It unfortunately took me a while to finish my stays due to various reasons (travel and conferences, researching and decision-making, and mental health breaks), but I’m very pleased with how they turned out! As usual, I’m hoping they last for a while — part of the learning process for me is seeing how my sewing holds up to wear and tear over time — but I think they’ll work for a little while at least.
Made my own “pattern”
I decided I didn’t want to buy a pattern since I would still have to deal with size and fitting. I also have the book Corsets and Crinolines by Norah Waugh, and I have never had a chance to make clothing from the historical pattern books I have. There was a design for stays (page 39, Fully-boned stays/1730-1740) that I really liked the look of. Of course, I couldn’t leave it alone and decided to make the front part plain, instead of the stomacher that’s part of the original design.
I really didn’t know what I was doing, so I took some “graph” fabric (Tru-Grid graph material) and estimated the size of length and transferred (rounding up here and there — I figured it would be better to have too much to work with, than too little). I should have been better at figuring out the sizes, but when I ended up working on it, I was still not sure I was actually starting the process at that time. It was one of those “let me see… if I do this…” moments that kept going. Plus, it was late at night and I just couldn’t get it off my mind. It just sort of happened in an unplanned way.
Mockups and changes
The original mockup was off here and there, but it gave me a feel for how to proceed and what I needed to do. I made the changes, and version two turned out much closer. There was a little more tweaking and changing, but most of the panels at that point were what I ended up with.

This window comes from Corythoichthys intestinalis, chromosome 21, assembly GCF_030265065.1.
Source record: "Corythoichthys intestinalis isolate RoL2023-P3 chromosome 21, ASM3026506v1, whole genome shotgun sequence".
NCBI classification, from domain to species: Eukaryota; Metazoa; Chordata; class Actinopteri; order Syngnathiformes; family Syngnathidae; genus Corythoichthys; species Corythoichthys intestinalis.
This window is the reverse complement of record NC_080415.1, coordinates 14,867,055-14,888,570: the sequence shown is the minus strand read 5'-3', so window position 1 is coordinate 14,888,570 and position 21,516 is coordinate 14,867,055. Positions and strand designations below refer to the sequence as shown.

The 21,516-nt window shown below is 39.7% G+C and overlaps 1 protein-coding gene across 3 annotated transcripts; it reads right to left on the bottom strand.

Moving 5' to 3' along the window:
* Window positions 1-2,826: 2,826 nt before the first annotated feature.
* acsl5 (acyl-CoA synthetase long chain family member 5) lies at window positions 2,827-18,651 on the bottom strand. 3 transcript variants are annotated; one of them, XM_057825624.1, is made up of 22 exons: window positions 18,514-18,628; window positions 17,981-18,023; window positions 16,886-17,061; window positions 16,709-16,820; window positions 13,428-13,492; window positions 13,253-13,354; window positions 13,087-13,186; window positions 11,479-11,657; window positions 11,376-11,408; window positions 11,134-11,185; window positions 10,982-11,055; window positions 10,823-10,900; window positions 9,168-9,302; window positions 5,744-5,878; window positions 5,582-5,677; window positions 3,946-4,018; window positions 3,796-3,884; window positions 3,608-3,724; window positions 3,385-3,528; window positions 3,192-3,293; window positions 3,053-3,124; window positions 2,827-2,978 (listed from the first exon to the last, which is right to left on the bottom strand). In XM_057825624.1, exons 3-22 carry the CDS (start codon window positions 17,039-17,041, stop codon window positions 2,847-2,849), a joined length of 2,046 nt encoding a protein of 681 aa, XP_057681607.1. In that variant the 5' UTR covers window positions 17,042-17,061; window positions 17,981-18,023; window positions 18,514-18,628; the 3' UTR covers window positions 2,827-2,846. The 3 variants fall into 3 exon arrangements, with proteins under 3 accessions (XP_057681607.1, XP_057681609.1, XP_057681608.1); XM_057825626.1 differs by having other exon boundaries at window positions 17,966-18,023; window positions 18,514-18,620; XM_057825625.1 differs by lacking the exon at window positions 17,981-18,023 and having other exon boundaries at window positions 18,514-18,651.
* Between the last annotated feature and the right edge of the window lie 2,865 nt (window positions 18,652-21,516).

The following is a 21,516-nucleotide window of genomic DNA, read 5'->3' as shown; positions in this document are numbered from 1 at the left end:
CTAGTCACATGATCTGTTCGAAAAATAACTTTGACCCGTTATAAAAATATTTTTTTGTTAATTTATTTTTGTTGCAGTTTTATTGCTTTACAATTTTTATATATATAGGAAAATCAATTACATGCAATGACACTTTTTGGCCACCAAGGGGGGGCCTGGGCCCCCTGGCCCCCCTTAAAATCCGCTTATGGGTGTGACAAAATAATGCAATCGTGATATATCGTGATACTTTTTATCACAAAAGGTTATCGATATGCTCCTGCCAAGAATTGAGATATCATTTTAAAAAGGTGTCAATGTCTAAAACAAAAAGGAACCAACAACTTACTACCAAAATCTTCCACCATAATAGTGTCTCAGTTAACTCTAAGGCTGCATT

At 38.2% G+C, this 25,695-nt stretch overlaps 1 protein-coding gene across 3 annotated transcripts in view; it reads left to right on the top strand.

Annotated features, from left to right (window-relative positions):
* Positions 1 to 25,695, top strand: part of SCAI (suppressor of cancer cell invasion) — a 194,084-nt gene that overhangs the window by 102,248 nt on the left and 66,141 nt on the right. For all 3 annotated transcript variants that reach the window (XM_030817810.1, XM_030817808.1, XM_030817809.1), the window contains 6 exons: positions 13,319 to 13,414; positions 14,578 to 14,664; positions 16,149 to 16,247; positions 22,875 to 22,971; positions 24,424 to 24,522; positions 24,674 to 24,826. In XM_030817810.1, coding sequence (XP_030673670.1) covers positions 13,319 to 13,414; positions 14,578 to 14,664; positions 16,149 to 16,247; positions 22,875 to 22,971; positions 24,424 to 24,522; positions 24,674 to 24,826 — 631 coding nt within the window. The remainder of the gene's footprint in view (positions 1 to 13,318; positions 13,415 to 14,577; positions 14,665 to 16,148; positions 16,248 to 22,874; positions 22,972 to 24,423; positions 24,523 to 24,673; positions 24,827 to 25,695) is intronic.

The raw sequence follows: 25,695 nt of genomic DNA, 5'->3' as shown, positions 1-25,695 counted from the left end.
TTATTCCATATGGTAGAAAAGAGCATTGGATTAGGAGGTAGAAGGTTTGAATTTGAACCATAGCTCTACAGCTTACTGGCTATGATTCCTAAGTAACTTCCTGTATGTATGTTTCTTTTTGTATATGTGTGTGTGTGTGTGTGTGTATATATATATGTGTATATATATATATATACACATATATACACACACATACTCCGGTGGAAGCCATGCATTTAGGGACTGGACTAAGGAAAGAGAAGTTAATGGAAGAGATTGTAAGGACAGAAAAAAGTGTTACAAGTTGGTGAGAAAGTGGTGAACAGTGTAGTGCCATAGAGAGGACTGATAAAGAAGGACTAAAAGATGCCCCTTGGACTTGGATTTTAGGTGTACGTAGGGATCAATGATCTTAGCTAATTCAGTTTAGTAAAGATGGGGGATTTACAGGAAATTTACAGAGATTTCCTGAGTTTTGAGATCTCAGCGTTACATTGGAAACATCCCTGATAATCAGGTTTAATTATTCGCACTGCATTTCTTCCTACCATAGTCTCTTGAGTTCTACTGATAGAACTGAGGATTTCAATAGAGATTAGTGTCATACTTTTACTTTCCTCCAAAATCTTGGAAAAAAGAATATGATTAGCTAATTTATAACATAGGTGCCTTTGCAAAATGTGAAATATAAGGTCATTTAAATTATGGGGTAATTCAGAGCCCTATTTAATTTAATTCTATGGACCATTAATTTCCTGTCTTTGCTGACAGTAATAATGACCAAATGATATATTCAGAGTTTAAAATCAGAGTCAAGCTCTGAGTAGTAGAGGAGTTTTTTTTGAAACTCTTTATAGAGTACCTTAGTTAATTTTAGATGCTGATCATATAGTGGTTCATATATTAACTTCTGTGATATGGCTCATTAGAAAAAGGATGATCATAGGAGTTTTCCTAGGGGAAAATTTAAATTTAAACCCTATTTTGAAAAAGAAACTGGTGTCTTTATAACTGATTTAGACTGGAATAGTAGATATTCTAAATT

I decided that I would make the stays as tight as possible to allow for weight-loss. With all the time I was putting into them, I didn’t want to have to make another one any time soon. I usually make a fabric mockup just to test things, and I need to stop doing that (more on that later). I didn’t have any boning in my mockup, so while I had a feeling most of the fit would be fine, there was one area I couldn’t really test that worried me a little.
It was amusing, actually, that I wasn’t too concerned about the fit of the stays. Even if they were tight, they would be strong enough to pull where needed. No, my biggest worry was about the tabs. The design I picked has long tabs, and they overlap on the sides over the hips. Mine seemed to be overlapping too much, and I couldn’t imagine how they were supposed to spread out and not be in each others’ way. I’m honestly not even sure if there is a way to test these types of tabs without making the stays out of the actual materials. I had a few people reassuring me, and I decided to just dive in and see how they would turn out.
My next worry was the waistline. The design I was going for seemed to be very long-waisted, and I had actually made another pattern to make my stays longer. I decided not to use it because I didn’t like the way it looked on me, and I just didn’t feel as confident about that version. My current stays may not be long enough in the waist, but the fit is nice and it works for me at the moment.
I decided to use long cable ties (varying lengths) for the boning, and make them fully-boned. My husband helped me pick out some outer fabric. He was a huge help since I was torn between two or three fabrics. We chose a silk taffeta made out of golden-orange thread, and a turquoise-blue thread. The resulting color differs depending on how it’s angled, and the lighting. Sometimes it shimmers a golden color with a light sage green, and other times I’ve seen it pick up the blue. It was a subtle color change, which we both loved. The inner fabric is a bottom weight canvas we chose because it was thin enough, but had almost no give when we were tugging on it in the store. I used two layers of the canvas, putting the boning in between those, and flat lining the silk to the top canvas layer. I decided to skip the lining, because I wanted to cut a step out and didn’t think it would be an issue. I also wanted access to the seams on the inside, just in case there were any problems.